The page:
Investment real estate, perhaps? This was mentioned by 15% of CIBC respondents, and there’s little doubt that investment real estate is a valid route to building long-term wealth if you don’t mind the lack of diversification and the hassle of being a landlord. Personally, I’d prefer to hold a more diversified REIT (Real Estate Investment Trust).

About the only valid alternative to an RRSP that I can think of would be a workplace Defined Benefit pension, but even here, there’s a direct relationship between an employer-provided pension and RRSPs. The better your pension, as defined by how big your Pension Adjustment (PA) is on your T-4 slip, the less you can save in an RRSP anyway. And vice versa: Those without large employer pensions have little or no Pension Adjustment, and therefore lots of RRSP contribution room. And if you wish to retire in style, you had better maximize those contributions!

The last alternative I can think of is annuities. At the end of your 71st year, you either have to cash out and pay tax at one wallop, convert an RRSP at that age to a RRIF, or buy an annuity with it. An annuity is in effect a personal pension plan – but remember that if you want to buy a registered annuity, you need to have funded an RRSP in the first place in order to get the money to buy the annuity. (The other alternative is prescribed annuities, which are tax-advantaged annuities funded with non-registered investments).

So while there are indeed alternatives to RRSPs, for my money you can’t beat the ease, diversification and tax-deferred advantages of the RRSP.

If you want a TFSA, have a TFSA as well as an RRSP. By all means, own your own home free and clear, but that should be done in addition to an RRSP. Take your employer up on any offer of a pension plan, but again, this should be above and beyond your RRSP. And if you value annuities, then start by building up your RRSP until you reach the age when it makes sense to annuitize. 

Sadly, there is also some truth to the belief there are huge tax bills when you die, or to be precise, when the second spouse dies. Remember, however, that after the first spouse dies, the RRSP or RRIF rolls over untaxed to the hands of the survivor.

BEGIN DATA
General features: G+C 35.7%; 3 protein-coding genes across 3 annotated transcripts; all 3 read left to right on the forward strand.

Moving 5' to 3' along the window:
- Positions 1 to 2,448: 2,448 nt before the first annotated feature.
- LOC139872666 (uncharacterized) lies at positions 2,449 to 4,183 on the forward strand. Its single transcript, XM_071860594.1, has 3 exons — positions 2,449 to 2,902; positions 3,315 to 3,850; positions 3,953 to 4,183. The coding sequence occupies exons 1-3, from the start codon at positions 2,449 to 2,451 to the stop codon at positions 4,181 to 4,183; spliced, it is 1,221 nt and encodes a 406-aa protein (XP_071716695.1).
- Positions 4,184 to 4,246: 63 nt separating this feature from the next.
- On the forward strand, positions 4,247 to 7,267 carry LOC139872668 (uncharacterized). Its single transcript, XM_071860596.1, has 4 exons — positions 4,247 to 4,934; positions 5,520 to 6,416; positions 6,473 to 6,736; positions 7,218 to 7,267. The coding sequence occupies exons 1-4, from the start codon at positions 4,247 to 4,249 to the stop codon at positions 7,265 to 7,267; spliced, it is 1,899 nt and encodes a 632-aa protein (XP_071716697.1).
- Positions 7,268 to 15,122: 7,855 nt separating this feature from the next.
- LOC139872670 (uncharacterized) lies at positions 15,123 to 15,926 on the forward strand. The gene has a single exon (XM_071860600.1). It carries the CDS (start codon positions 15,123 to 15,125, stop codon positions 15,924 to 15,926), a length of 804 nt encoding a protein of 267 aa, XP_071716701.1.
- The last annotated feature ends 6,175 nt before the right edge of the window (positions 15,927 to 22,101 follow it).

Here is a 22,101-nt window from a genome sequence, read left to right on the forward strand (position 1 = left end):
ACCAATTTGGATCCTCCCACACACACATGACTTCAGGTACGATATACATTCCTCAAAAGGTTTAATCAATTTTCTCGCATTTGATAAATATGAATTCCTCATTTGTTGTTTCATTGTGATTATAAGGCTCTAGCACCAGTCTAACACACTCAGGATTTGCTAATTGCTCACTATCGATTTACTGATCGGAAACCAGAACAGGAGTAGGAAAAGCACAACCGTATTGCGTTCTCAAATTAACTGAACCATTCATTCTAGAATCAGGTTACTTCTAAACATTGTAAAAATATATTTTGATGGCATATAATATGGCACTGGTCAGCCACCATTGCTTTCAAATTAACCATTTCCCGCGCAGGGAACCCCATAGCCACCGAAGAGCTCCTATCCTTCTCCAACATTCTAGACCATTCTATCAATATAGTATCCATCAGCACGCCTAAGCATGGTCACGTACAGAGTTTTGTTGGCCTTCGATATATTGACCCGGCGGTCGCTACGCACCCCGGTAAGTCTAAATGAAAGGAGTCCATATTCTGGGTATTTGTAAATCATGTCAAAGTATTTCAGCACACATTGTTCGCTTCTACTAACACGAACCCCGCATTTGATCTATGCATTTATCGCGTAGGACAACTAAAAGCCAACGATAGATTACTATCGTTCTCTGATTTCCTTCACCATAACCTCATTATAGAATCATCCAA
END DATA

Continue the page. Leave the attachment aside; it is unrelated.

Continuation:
If that survivor lives to a ripe old age, those annual rising minimum RRIF withdrawals will gradually melt down your RRIF, so there may not be all that much left for the taxman at the end. The annual withdrawal percentage rises to 20% by your 90s, so if you do reach 100, the taxable status of your RRIF post your death will be the least of your problems. By that age, you may have significant health care issues, and you’ll probably wish your RRIF income were higher!

Jamie Golombek says that tax rules require the market value of your RRSP or RRIF as of the date of death to be included in income on your terminal tax return: Tax is payable at your marginal rate for the year of death.  But apart from a tax-deferred rollover to beneficiaries like a designated surviving spouse or partner, he adds that in some cases, that beneficiary can also be a financially dependent child or grandchild.

Another way to minimize income taxes on RRSP/RRIFs at death is the aforementioned early drawdown of registered assets. You can take annual withdrawals from those plans during your lifetime in order to maximize the income that will be taxed at low rates by forcing additional withdrawals in the years you’re occupying a lower tax bracket.

These first six RRSP myths, we credit to Golombek. Credit Warren Baldwin for myths No. 7 to 10.